Monica is any actor’s dream. A title role in a festival-friendly indie that captures bittersweet emotions through expressions more than words, it demands an interiority only a skilled pro can handle. The movie is especially a dream for Trace Lysette, who has spent the last few years awaiting another breakthrough as significant as her work on Transparent.
When Lysette won acclaim for that Amazon Prime Video touchstone, in which she played a yoga instructor who befriends the newly out Maura Pfefferman (Jeffrey Tambor), she landed small but notable parts in Pose, Hustlers, and the OWN series David Makes Man. Still, Lysette couldn’t quite level up. The opportunities just weren’t there — until Monica came along, three years after Transparent ended.
Directed and co-written by Andrea Pallaoro (Hannah), Monica is an intimate drama about a massage therapist with a strained love life who one day receives an unexpected call from her sister-in-law (American Gods’ Emily Browning) informing her that her mother, Eugenia (Patricia Clarkson), is dying. The movie leaves a lot of backstory open to interpretation, but Eugenia rejected Monica years ago when she came out as trans. Now, Monica makes the complicated decision to return home to Ohio, essentially posing as a caretaker while Eugenia’s mind and body deteriorate. Pallaoro often frames Lysette in striking close-ups, sometimes through mirrors and curtains, as if to reflect the viewer’s perceptions. Her performance is serene and graceful. Monica’s familial estrangement has hardened her, but it’s also made her self-sustaining.
The fact that Lysette hasn’t had more opportunities like Monica can be chalked up to typical Hollywood inequity. But she’s confident it will be a turning point. Vulture talked to the 35-year-old actress about her recent experiences in the industry, working with Clarkson, and the message she’d like to send casting directors.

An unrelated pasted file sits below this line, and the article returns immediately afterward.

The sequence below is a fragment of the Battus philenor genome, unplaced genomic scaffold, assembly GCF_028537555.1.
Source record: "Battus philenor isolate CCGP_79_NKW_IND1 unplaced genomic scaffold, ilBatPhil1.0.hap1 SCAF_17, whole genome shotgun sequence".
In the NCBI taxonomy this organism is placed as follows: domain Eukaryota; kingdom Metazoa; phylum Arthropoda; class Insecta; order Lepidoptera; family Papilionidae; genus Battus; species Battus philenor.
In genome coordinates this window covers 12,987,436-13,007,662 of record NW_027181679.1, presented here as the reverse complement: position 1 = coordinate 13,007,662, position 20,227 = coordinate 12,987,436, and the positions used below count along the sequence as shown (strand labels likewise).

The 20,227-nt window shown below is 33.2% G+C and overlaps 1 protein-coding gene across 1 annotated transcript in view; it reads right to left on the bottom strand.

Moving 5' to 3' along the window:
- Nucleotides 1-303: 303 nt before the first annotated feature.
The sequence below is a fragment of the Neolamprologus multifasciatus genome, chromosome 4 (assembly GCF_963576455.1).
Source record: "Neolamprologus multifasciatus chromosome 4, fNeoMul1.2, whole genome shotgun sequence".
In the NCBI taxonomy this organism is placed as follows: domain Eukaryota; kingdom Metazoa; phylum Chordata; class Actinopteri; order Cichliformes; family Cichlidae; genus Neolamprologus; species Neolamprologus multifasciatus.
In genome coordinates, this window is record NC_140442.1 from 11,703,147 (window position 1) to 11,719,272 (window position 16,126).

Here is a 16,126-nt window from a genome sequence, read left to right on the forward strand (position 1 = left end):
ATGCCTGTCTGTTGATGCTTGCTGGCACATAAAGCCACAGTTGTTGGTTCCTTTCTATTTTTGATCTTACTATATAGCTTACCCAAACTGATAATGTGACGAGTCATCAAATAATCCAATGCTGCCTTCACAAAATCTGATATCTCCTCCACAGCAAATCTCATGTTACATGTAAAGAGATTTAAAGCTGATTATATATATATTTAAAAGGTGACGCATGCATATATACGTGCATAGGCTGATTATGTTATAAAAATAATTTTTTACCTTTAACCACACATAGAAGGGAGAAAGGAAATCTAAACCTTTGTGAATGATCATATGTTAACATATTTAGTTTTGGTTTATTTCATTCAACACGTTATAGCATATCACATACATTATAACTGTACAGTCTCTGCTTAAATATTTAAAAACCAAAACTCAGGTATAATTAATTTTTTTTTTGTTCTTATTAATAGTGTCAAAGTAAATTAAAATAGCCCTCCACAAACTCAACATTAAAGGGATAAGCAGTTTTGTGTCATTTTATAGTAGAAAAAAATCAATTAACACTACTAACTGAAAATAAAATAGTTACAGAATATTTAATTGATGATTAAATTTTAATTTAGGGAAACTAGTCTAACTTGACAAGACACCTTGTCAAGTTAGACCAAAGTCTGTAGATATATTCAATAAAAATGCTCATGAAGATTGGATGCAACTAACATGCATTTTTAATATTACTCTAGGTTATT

In 2017, you were asked in an interview about trans actors who had one acclaimed role and then struggled to find another project that reached the same heights. You said, “It’s really scary. I just don’t know how to keep the train rolling.” That was mid-Transparent. Six years later, you finally have a lead role in a movie. What has it been like for you to work to keep the train rolling?
It’s been a struggle. And it’s sad to say that. I’m sorry, I wish I had something more hopeful to say about it. I know that all actors struggle at certain points in their career, unless you come from a very well-connected something-or-other. So I want to first say that, but I do think there’s an added layer for trans people. It’s two or three times harder than it is for, say, a cis actress. If a cis actress went to Venice, one of the most prestigious film festivals in the world, and led a film and got a near-12-minute standing ovation and came back to the States, one would think that she’d have some jobs waiting for her. It’s been eight months, and I haven’t had a single offer. So that is sobering. I’m trying not to let it steal my joy, especially with all the love we’re getting right now. But all I want to do is feel safe. All I want to do is feel like I have jobs to choose from instead of living gig to gig. I really hope this doesn’t sound sad. What I hope people get from me talking about this is that they get activated, that people in power in the industry say, “You know what? I want her in my movie.”
That’s why I ask. You don’t sound self-pitying. I think it’s easy to say that pop culture has become much more queer-friendly, so people forget about the reality of how few and far between these roles can be. Do you audition a lot?
I’ve had three auditions this entire year. I would not say that’s a lot compared to my cis actor friends. Even my cis actor minority friends audition more than I do. I guess that tells me that being trans in this industry is really something that we are still trying to figure out as a whole. I keep trying to steer people toward this casting conversation: if we can just start thinking of characters as an essence. What is the character, and who can play that? Probably a number of identities can play this essence. It doesn’t always necessarily need to be in the script. It’s just getting people to use their imagination.
A great example of that for you is Hustlers. That character could have been played by anyone.